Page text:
ARR + 10 % y/y (this is their recurring revenue contract base, closed deals but not fully in billing = indicates growth prospects for next 3-6 months)
Outlook, as we interpreted it, was basically kept the same because small M&A is included in guidance - so 14 % growth is possible if LeadDesk buys a few smaller companies.
Research front page available here (only in Finnish unfortunately):
Quite often, I find myself in a situation where, after initially reading a press release, I think I have a clear understanding of the details. However, in the end, when analysts have examined the situation more closely, things haven’t always been exactly as they seemed at first.
Fortunately, ChatGPT translates Finnish text into English and vice versa quite well.
This is a very familiar experience I would imagine! Before I started working as an analyst this happened to me quite frequently as well.
When you spend more of your waking hours on looking at a particular company (+ have gotten used to how they report over a few years) and get the context & answers to your questions directly from the management, it often opens new layers to the reports. We of course try to close this transparency gap as well as possible with our content to make it easier for everyone to understand the companies not to say that we are always right - we definitely are not - but at least we try to lay out all the facts as well as possible to help investors make educated decisions.
Some companies are able to build their reports so clearly that a quick look already lets you get up to speed, but this is not always easy (and can take quite a bit of work). We frequently give feedback to the companies on what would make their reports easier to understand from investor point of view, but obviously not everything is feasible to be changed right away.
LeadDesk has a good product, many things have fallen into place with their acquisitions, and they have the ability to continue making such moves in the future. The industry is growing, the CEO has been praised and holds a significant number of shares, the customer base is extensive, and the valuation multiples aren’t considered particularly high… etc.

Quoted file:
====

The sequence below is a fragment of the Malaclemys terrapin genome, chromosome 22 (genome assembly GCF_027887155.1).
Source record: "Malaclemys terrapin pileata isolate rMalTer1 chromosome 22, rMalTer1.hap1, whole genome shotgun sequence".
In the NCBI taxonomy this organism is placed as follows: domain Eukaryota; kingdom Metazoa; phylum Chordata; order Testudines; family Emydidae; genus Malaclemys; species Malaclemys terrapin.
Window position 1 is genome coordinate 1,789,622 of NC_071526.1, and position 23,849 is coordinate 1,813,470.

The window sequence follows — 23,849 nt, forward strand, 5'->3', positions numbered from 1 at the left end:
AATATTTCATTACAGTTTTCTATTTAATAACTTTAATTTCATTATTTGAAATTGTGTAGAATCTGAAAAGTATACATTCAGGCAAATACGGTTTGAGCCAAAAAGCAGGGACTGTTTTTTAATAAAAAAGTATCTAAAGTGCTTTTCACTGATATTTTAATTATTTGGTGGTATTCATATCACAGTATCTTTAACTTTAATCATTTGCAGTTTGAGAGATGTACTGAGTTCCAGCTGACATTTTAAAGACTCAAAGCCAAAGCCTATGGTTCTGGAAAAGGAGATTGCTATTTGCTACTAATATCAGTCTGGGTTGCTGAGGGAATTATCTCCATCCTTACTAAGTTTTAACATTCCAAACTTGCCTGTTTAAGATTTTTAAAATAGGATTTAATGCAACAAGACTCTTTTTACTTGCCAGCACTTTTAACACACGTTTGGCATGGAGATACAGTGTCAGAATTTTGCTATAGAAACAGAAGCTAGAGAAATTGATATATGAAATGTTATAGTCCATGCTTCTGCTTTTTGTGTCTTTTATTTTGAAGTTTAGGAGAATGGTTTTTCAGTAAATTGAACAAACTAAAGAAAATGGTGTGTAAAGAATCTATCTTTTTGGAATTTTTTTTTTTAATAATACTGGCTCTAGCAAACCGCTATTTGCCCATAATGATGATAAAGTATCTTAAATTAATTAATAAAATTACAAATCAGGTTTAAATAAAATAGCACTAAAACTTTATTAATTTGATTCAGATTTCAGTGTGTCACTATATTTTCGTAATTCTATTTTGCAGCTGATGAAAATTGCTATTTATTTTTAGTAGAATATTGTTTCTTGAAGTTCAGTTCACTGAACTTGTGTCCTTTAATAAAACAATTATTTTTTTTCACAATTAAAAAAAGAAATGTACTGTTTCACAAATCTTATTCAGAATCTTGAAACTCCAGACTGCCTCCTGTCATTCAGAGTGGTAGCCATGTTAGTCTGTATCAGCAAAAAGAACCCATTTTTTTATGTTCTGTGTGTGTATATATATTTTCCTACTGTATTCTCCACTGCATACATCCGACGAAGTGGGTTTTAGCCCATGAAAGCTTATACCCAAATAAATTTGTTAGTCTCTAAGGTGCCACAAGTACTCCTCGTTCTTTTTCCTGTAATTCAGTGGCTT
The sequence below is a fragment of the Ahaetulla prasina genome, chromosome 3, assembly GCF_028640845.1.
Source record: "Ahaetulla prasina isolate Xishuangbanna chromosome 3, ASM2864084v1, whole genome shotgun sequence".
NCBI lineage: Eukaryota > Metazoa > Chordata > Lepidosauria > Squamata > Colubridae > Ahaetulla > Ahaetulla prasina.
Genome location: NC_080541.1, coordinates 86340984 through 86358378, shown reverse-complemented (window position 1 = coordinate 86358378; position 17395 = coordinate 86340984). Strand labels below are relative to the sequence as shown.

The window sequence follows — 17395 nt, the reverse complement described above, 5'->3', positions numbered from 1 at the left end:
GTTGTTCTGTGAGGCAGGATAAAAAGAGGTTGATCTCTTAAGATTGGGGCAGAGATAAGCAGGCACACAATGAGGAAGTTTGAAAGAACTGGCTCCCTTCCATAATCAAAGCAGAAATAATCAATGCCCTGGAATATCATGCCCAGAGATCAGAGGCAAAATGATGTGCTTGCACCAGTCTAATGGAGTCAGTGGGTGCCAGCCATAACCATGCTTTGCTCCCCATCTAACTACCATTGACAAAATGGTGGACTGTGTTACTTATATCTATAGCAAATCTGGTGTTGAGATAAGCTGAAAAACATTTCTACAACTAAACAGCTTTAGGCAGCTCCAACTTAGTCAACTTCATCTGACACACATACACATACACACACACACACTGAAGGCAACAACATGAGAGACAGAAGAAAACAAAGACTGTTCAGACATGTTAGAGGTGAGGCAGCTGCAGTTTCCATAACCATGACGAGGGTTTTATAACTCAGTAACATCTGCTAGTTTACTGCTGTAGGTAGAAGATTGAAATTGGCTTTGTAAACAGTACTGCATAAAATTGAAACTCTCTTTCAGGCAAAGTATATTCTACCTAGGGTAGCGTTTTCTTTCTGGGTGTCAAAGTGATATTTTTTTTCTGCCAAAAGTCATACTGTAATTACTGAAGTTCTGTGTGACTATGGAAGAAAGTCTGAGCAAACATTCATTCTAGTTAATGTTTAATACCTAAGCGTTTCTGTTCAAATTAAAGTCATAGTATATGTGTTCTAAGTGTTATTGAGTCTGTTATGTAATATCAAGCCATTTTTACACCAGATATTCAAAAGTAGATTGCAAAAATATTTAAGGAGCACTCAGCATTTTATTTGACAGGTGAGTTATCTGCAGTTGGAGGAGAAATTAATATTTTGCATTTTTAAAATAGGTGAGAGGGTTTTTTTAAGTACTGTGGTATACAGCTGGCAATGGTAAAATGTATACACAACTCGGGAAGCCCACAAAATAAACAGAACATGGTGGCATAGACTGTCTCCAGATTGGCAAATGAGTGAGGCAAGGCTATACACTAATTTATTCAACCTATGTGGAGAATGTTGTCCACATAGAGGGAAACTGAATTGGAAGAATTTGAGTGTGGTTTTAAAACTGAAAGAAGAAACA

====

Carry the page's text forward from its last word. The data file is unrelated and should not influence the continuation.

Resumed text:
However, how does the company compete with larger competitors, given that the company doesn’t have particularly strong visibility? In other words, how does the company succeed in international expansion in the long term? Because the company is sustainably generating clear results, I’m pondering, although right now the company is striving for growth. Why has LeadDesk’s stock price continued to decline? Is it the case that the company has simply not been able to convince investors with its current actions and figures, and perhaps there’s an expectation for the company to demonstrate more international and profitable growth?
To be frank, I can’t even quite fathom how the company will progress in the coming years, or if it’s moving too slowly and unprofitably. Of course, companies in the sector can scale effectively and have opportunities for significant margins and growth, but how will this company fare in the long term…
I will write a short update later this week after LeadDesk has reported their Q3-figures (coming out on Wednesday) in the meantime our comment before Q3 can be found here in Finnish and includes some perspective to these questions.